On April 6, 1938, the Civilian Conservation Corps established Camp Kanawha at the mouth of Shrewsbury Hollow, about seven miles south of Charleston. Over the next four years, CCC workers transformed the site, which had been heavily mined and timbered, into Kanawha State Forest.

April 5, 1856: Educator Booker T. Washington Born in Franklin County, VA

Apr 5, 2018
Booker T. Washington
e-WV Encyclopedia / Library of Congress

Educator Booker T. Washington was born a slave in Franklin County, Virginia, on April 5, 1856. After the Civil War, he relocated to Malden, a few miles east of Charleston, where he attended a one-room school for blacks.

He also was tutored by Viola Ruffner, whom he later credited for instilling in him the qualities of cleanliness and hard work.

After graduating from Hampton Institute in Virginia, Washington returned to West Virginia as a teacher. In 1879, he went back to Hampton as a professor. But when school was out, he’d come home to work in West Virginia’s coal mines.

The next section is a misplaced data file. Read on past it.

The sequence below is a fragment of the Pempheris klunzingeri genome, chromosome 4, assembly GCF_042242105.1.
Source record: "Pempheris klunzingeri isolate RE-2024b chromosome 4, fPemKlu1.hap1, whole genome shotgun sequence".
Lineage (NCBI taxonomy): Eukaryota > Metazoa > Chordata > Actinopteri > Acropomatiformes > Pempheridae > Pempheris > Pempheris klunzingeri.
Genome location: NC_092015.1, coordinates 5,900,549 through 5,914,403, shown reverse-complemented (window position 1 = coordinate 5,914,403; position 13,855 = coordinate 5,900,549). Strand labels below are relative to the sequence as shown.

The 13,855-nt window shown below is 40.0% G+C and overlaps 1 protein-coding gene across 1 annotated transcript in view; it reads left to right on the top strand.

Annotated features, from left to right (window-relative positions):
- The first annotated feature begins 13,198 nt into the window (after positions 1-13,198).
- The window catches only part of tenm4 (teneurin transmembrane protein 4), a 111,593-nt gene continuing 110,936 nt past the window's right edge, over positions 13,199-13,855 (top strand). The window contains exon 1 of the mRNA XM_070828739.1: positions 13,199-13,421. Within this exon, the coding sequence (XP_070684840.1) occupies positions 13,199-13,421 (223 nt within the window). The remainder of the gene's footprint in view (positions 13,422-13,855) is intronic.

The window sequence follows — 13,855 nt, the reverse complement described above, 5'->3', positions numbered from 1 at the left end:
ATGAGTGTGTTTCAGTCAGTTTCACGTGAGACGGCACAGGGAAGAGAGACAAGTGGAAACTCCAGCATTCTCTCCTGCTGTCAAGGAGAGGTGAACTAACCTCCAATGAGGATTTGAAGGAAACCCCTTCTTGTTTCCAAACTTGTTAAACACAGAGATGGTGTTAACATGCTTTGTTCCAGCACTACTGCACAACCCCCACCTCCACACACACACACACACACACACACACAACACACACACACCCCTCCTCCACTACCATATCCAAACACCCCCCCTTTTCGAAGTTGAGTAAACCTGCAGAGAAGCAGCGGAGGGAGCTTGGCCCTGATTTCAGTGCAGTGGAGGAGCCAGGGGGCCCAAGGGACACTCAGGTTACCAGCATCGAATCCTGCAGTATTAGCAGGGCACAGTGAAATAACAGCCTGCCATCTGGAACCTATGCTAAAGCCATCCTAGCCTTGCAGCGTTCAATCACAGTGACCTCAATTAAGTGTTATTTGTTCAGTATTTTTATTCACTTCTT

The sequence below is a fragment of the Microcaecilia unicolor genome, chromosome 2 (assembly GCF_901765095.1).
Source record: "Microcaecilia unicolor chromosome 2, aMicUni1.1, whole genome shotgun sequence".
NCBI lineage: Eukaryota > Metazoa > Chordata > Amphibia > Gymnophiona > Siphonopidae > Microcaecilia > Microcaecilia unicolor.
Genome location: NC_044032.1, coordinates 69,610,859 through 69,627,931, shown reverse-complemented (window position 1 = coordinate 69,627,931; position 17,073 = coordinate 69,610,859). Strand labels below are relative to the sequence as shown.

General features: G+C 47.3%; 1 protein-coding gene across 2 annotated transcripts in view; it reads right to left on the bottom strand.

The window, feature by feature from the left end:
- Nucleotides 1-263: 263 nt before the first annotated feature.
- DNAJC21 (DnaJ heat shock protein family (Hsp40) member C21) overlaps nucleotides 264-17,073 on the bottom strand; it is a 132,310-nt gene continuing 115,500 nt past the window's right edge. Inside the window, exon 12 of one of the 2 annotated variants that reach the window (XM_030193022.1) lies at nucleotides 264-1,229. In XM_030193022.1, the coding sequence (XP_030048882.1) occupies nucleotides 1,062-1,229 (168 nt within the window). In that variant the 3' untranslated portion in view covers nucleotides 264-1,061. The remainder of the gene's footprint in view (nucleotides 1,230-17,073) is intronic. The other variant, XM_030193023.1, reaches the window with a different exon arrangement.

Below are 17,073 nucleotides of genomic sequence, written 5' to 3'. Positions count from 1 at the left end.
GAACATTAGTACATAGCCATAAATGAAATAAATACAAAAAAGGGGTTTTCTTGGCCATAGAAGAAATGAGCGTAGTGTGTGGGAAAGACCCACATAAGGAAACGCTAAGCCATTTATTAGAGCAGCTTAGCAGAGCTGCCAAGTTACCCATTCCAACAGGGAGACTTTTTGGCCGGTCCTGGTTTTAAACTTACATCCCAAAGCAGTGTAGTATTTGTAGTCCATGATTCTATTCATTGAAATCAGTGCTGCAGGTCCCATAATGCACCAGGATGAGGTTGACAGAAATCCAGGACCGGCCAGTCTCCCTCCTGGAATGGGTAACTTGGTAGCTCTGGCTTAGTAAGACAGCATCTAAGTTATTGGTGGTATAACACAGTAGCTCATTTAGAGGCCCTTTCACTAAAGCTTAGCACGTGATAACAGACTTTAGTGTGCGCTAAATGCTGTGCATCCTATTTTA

April 4, 1944: Critic John Bishop Dies at 51

Apr 4, 2018
Carl Van Vechten / Princeton University Library

Critic John Peale Bishop died in Massachusetts on April 4, 1944, at age 51. He was born at Charles Town in Jefferson County in 1892 and attended high school in Hagerstown, Maryland.

When he was 17, he experienced a temporary and unexplainable bout of blindness. That’s when he decided to become a writer. In 1912, his poem, ‘‘To a Woodland Pool,’’ was published in Harpers Weekly.

The Main Hall at West Liberty
e-WV Encyclopedia

On March 30, 1837, the Virginia legislature chartered a private academy at West Liberty, north of Wheeling.

The first 65 students met for classes the following year. In 1857, public-spirited citizens completed the red-brick Academy Hall, which survived until the mid-1970s.